Sunday, November 17, 2013

Stogner v. California case brief

Stogner v. California case brief summary
539 U.S. 607 (2003)

Under a new state law, the State charged defendant with sex-related child abuse after the original statute of limitations had run. The trial court found this revival unconstitutional. The state court of appeals reversed. Defendant moved to dismiss his indictment, based on the Ex Post Facto Clause and the Due Process Clause. The trial court denied the motion. The state appeals court upheld that denial. The U.S. Supreme Court granted certiorari.

The statute of limitations governing prosecutions at the time the crimes were allegedly committed had set forth a 3-year limitations period. The new law, enacted more than 22 years after pre-existing limitations periods on the charged crimes had run, permitted resurrection of otherwise time-barred criminal prosecutions. Without the new statute allowing revival of the State's cause of action, the state could not have prosecuted defendant.


  • The Court held that, in sum, the law subjected defendant to prosecution long after the State had, in effect, granted an amnesty, telling him that he was at liberty to return to his country and that from henceforth he could cease to preserve the proofs of his innocence.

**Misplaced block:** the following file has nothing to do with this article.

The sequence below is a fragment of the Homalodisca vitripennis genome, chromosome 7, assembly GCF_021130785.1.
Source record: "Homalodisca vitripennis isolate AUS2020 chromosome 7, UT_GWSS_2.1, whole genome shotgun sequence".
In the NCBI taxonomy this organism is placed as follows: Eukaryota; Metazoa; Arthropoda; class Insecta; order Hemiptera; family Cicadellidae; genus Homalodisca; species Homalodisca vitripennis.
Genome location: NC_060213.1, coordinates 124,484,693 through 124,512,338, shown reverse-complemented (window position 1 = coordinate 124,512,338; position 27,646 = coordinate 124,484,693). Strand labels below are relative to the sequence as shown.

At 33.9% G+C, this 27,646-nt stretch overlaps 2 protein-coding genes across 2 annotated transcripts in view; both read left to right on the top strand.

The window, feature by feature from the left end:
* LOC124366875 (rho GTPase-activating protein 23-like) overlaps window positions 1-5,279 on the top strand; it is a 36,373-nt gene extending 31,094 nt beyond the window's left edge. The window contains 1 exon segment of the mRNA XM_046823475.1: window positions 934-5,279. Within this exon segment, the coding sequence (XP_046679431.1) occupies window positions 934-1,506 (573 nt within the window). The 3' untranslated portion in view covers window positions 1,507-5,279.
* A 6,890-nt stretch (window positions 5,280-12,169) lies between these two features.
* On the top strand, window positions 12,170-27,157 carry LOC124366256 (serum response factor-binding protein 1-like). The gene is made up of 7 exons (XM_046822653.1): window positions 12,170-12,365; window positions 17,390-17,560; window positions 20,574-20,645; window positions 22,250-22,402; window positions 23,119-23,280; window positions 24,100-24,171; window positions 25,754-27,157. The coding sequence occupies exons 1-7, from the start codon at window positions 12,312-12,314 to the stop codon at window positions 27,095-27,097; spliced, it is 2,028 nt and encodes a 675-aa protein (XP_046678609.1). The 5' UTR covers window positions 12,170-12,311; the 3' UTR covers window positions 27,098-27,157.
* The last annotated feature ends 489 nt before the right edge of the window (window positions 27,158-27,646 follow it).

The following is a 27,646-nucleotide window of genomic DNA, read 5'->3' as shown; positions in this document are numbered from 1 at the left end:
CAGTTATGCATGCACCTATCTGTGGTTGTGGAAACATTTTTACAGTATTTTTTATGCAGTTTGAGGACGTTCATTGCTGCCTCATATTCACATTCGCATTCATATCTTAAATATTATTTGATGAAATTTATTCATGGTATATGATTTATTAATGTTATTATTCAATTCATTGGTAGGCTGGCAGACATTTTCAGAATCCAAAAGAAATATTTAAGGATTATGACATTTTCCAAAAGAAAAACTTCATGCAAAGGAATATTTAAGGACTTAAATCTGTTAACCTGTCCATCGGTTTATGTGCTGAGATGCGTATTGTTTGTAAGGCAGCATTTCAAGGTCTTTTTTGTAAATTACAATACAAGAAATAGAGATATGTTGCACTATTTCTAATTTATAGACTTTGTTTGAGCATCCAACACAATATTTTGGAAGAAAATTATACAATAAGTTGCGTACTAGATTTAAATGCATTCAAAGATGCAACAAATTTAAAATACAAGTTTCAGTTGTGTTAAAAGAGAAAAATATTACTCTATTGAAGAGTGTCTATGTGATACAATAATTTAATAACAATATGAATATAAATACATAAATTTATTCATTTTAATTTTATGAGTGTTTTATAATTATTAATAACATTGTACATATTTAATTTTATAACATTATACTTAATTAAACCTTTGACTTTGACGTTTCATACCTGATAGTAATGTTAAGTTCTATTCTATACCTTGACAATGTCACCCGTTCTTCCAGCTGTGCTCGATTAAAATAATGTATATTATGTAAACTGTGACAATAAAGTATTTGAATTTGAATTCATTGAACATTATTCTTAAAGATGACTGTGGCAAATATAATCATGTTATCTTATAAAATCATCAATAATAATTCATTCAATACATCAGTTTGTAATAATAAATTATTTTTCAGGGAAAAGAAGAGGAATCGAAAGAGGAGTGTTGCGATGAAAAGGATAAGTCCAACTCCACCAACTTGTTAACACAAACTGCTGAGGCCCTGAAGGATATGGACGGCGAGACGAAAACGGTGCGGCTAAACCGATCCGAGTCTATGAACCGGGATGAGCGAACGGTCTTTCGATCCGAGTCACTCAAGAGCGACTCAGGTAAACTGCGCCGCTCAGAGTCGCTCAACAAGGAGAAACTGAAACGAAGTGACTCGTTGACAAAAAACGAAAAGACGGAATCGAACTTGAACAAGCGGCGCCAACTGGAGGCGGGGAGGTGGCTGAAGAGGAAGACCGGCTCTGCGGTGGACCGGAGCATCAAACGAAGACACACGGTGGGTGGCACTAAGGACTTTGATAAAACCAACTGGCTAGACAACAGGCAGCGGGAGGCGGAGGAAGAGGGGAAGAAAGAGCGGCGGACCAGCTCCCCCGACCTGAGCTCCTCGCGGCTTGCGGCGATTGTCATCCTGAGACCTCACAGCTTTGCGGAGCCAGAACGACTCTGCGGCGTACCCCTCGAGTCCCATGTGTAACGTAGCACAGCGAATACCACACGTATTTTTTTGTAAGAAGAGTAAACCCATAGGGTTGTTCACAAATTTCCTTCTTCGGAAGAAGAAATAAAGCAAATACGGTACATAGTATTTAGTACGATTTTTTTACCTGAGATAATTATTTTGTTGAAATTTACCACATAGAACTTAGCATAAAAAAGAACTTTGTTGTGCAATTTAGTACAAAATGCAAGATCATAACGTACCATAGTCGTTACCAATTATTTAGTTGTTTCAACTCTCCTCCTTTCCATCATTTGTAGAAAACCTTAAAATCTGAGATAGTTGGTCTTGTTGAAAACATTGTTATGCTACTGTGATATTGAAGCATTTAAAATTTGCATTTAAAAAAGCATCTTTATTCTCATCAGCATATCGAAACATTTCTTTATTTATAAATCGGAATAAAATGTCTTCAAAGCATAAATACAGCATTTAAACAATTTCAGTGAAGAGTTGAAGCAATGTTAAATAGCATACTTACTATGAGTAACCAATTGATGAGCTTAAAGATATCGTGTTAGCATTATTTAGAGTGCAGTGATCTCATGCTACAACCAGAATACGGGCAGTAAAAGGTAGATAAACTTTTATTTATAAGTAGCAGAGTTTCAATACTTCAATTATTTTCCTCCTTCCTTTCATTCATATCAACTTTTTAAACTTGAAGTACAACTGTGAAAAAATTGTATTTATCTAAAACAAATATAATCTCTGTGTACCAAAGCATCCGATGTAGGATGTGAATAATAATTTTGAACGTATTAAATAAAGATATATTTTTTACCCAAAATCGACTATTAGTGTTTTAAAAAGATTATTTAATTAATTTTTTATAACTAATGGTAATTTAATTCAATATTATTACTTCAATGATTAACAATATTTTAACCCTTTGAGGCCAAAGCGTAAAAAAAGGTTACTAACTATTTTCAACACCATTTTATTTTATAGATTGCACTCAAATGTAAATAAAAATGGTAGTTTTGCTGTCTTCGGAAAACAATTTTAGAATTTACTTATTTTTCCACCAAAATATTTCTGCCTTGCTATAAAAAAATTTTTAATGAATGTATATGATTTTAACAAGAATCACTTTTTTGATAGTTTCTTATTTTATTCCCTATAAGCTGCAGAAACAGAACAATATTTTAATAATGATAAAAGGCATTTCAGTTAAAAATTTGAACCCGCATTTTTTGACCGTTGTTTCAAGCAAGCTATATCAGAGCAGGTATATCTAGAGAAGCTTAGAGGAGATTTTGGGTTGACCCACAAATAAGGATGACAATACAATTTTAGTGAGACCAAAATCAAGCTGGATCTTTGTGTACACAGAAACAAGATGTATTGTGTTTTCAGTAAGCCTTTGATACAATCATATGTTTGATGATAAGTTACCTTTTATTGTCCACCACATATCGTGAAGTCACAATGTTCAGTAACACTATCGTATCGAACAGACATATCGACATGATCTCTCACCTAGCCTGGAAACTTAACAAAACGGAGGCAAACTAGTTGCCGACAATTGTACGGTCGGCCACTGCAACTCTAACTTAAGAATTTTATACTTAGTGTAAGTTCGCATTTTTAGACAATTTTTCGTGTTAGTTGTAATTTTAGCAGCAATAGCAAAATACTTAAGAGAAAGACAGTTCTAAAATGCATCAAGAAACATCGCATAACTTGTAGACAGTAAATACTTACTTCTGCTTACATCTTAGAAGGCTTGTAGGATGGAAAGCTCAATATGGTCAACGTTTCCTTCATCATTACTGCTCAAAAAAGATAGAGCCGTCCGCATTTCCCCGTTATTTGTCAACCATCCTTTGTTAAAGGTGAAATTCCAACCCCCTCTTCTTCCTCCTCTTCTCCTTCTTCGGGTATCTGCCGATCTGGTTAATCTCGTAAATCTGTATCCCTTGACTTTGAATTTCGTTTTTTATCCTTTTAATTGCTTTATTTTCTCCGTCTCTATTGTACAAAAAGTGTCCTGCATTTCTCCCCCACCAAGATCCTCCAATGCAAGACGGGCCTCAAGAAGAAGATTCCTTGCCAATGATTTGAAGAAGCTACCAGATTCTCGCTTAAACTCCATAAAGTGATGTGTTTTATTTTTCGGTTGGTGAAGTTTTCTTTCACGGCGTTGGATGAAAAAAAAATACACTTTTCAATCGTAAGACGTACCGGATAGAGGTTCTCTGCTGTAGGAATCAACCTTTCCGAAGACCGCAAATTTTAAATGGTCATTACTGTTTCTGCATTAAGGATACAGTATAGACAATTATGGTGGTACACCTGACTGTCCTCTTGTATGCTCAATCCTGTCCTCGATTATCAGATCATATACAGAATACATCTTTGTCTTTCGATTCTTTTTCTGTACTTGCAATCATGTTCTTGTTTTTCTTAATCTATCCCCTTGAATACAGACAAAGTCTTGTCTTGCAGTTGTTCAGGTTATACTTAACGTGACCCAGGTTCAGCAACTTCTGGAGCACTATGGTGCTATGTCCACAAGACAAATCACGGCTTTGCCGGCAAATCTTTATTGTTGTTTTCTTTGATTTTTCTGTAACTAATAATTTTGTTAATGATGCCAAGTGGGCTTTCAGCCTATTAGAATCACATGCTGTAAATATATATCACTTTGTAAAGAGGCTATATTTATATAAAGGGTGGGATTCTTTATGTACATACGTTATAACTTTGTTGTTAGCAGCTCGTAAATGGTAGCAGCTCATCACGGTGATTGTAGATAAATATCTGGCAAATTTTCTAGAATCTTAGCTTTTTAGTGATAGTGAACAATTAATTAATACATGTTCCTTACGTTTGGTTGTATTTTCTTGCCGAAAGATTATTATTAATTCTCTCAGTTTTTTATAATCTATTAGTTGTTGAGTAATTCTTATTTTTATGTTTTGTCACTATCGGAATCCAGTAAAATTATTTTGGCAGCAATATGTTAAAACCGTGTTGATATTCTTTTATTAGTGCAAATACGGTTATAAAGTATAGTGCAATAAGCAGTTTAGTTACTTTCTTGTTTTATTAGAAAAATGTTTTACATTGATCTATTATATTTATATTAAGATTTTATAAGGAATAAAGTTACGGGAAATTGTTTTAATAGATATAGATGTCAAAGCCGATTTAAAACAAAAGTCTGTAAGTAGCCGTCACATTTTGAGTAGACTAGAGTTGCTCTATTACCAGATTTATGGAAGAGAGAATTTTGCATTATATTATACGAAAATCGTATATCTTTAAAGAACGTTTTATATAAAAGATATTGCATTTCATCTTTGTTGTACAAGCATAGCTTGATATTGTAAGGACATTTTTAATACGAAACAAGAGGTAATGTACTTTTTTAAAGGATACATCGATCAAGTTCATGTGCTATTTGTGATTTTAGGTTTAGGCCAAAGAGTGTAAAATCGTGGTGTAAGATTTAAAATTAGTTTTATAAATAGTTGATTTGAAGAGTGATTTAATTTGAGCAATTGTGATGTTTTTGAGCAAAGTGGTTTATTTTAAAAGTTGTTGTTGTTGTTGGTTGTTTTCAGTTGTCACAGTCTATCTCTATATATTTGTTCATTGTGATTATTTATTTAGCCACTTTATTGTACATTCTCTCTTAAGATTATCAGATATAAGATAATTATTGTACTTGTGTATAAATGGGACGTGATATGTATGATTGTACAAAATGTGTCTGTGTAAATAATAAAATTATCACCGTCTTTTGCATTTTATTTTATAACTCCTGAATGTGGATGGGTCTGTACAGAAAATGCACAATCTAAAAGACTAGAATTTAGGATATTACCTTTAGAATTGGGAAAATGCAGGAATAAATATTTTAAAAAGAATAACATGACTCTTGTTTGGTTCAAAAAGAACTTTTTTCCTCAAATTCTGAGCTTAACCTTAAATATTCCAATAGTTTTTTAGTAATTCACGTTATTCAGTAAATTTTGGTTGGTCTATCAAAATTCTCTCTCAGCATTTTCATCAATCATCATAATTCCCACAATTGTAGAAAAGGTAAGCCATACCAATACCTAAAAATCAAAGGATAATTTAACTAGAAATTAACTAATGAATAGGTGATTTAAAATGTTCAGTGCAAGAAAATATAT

• The law retroactively withdrew a complete defense to prosecution after it had already attached, and it did so in a manner that allowed the State to withdraw this defense at will and with respect to individuals already identified. 
  • The statute was unfairly retroactive as applied to defendant because it was enacted after expiration of a previously applicable limitations period and, thus, violated the Ex Post Facto Clause.

The Court held that the Constitution's Ex Post Facto Clause barred application of the new state law to the case at bar. The California court's judgment to the contrary was reversed.

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